Yesterday, we started to look past the trades and into the future at the players who will be wearing the Old English D for the first time in 2015 as a result of the wheeling and dealing. First it was Yoenis Cespedes. Now it’s Alfredo Simon. Again, we aren’t going to talk much about the nature of the trade, which we covered in detail on Thursday. Instead, we’re just going to dig in on the new Tiger, cost be damned.
Simon, unlike Cespedes, isn’t a name brand player. If he hadn’t fallen backwards into an impressive and meaningless first half W/L record, hardly anyone would have noticed him period. He’s a 33 year old with 529.1 big league innings and not much to show for them. Even his minor league numbers aren’t very good.
So why did the Tigers acquire him at all? What’s his draw? He put together a nice ERA in 2014, especially in the first half and was coming off two decent enough seasons in the bullpen to boot. There’s nothing great on the resume, but there’s some decent run prevention over the last three seasons while in Cincinnati.
The Tigers are counting on him to repeat that at age 34 in the American League or this plan’s going to look a bit silly.
Let’s highlight his career in stages. Horrible reliever from 2008-2010 in about a season’s worth of innings. Below average to bad starter in 2011. Solid enough reliever in 2012-2013. Controversial 2014 season as a starter.
There’s basically nothing in Simon’s past prior to 2014 that makes him worth acquiring for two legitimate pieces in conjunction with losing Rick Porcello. Maybe the Tigers have always liked him, but without 2014 this isn’t happening. So let’s talk about 2014. Entering his age 33 he had no history of success as a starter and a little taste of good work in relief.
Then he posted a 3.44 ERA and 4.33 FIP in 196.1 innings. It was 2.70 in the first half with a 4.33 FIP. It was 4.52 in the second half with a 4.34 FIP.
I recognize that I’m a bigger FIP-believer than a lot of people who read this site but it was a .232 BABIP in the first half and a .309 BABIP in the second half. Sure, Simon has a .280 or so career BABIP, but I’m buying .309 more than I’m buying .232 going forward. I just don’t think his first half run prevention is something that’s going to continue. His LOB% in the first half was 85% compared to 70% in the second half.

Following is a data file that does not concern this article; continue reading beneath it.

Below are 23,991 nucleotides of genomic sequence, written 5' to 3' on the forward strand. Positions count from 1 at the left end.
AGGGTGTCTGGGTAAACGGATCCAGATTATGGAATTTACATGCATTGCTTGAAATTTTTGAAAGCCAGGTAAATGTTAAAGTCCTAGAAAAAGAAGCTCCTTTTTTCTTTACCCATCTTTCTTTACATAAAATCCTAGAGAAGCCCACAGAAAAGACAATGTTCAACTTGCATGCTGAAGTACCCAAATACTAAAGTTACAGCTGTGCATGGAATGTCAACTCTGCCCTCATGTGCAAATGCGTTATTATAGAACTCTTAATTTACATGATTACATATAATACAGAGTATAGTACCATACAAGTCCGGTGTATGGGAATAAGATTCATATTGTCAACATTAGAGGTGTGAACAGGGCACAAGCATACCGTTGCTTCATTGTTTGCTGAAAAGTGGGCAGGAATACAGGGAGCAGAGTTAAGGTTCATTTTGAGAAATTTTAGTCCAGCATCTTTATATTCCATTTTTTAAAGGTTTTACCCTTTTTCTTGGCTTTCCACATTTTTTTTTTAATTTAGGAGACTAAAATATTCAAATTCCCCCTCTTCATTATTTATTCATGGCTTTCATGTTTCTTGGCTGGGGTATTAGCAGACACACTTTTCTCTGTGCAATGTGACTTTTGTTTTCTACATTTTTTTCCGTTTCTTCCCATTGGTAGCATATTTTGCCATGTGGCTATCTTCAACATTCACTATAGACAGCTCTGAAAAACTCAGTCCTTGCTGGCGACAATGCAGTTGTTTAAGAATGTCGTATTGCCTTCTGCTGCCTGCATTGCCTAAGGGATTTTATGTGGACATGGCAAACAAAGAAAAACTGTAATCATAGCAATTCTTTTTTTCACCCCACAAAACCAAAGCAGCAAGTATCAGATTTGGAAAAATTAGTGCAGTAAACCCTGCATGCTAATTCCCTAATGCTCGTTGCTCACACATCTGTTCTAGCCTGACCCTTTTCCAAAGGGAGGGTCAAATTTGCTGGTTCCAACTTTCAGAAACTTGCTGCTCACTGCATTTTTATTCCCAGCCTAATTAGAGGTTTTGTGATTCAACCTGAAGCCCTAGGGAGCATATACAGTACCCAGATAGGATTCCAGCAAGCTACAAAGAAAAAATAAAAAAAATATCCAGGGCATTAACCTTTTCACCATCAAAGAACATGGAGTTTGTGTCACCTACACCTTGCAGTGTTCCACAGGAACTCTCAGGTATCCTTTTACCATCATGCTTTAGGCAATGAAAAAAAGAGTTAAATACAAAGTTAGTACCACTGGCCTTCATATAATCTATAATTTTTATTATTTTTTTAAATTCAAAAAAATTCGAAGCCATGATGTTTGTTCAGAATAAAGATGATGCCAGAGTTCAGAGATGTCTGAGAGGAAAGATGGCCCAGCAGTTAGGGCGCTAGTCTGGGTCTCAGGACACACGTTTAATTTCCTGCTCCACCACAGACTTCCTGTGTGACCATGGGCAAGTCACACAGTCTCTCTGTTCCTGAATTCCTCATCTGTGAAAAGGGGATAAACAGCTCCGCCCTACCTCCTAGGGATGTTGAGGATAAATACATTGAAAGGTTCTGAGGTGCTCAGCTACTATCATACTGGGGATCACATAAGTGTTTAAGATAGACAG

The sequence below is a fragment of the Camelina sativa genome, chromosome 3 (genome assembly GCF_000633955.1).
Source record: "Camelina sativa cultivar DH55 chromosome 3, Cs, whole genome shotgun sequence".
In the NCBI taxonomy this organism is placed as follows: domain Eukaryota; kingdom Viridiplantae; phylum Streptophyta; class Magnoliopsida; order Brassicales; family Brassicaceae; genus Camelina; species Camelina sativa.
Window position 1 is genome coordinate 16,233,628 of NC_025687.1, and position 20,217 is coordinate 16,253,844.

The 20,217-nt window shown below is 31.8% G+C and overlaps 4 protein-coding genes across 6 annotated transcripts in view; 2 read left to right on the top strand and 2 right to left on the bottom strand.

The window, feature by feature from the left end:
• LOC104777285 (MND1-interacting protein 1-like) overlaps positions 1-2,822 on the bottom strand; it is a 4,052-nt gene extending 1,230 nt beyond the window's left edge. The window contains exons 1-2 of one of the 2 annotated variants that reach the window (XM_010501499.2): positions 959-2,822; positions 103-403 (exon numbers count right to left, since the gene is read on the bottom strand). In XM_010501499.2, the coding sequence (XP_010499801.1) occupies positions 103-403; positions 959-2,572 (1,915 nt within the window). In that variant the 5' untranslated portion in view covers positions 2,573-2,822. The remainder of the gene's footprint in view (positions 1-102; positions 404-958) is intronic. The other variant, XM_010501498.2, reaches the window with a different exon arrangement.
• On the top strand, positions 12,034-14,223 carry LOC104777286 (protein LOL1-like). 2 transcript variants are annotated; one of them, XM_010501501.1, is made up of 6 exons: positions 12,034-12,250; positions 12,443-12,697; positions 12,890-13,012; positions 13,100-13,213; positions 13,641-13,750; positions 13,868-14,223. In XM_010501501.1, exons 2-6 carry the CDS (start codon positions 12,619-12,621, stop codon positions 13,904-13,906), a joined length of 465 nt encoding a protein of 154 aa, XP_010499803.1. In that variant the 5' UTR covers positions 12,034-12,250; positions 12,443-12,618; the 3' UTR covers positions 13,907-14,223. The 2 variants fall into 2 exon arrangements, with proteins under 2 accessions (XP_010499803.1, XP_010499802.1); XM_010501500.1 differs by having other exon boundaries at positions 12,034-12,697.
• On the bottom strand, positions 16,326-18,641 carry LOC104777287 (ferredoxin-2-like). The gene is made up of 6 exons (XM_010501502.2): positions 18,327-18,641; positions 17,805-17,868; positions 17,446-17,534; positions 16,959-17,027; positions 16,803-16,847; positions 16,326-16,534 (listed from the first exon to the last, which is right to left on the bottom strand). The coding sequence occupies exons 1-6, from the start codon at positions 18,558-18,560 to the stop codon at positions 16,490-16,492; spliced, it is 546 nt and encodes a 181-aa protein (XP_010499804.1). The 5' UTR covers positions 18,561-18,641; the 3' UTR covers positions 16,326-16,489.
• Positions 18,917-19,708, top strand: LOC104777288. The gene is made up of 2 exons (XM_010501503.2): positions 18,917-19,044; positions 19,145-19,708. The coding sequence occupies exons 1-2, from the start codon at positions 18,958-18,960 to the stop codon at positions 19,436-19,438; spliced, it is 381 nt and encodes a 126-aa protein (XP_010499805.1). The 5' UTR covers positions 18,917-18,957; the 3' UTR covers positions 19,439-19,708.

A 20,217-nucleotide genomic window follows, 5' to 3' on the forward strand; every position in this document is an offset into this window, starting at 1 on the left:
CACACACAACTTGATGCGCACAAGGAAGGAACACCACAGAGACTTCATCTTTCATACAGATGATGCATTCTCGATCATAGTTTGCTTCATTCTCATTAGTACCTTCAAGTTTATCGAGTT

We can’t ignore that first half, but a ground ball pitcher playing in front of Zack Cozart and Brandon Phillips having a good stretch isn’t exactly the strangest thing that’s ever happened.
On the other hand, Simon shows almost no career platoon split (.001 wOBA for his career, 1129/1125 TBF on each side). The strikeouts and walks are a little better versus RHH but it’s not crazy and he balances it out by hitting three times as many RHH.
Realistically, Simon’s a good bet to be a 4.40 FIP type starter or a 3.90 FIP type reliever, give or take. Assume that some of the BABIP-beating is real and say he’s a 3.90 or 4.00 ERA starter getting the benefit of the doubt. In today’s run environment, maybe you can sell that as a 2 WAR starter if he tosses 200 innings, but it’s probably a 1-2 win arm. He doesn’t miss bats at an above average rate and gets a few more swings than average.
Steamer says 25 starter, 144 innings, and 0.4 WAR. It’s hard to know on the durability, but even at 200 innings that’s 0.5 or 0.6 WAR which is probably Kyle Lobstein without any trouble.
To believe in Simon as a meaningful addition you have to believe a lot in his ability to post low BABIP because of his own skill and there’s only so much evidence to support that. It’s .282 for his career and he only started beating it in 2013, carrying into 2014. If you want to look at 1200 TBF and say for sure you think he can be a .260 BABIP arm like Kershaw, go for it, but the odds aren’t on your side.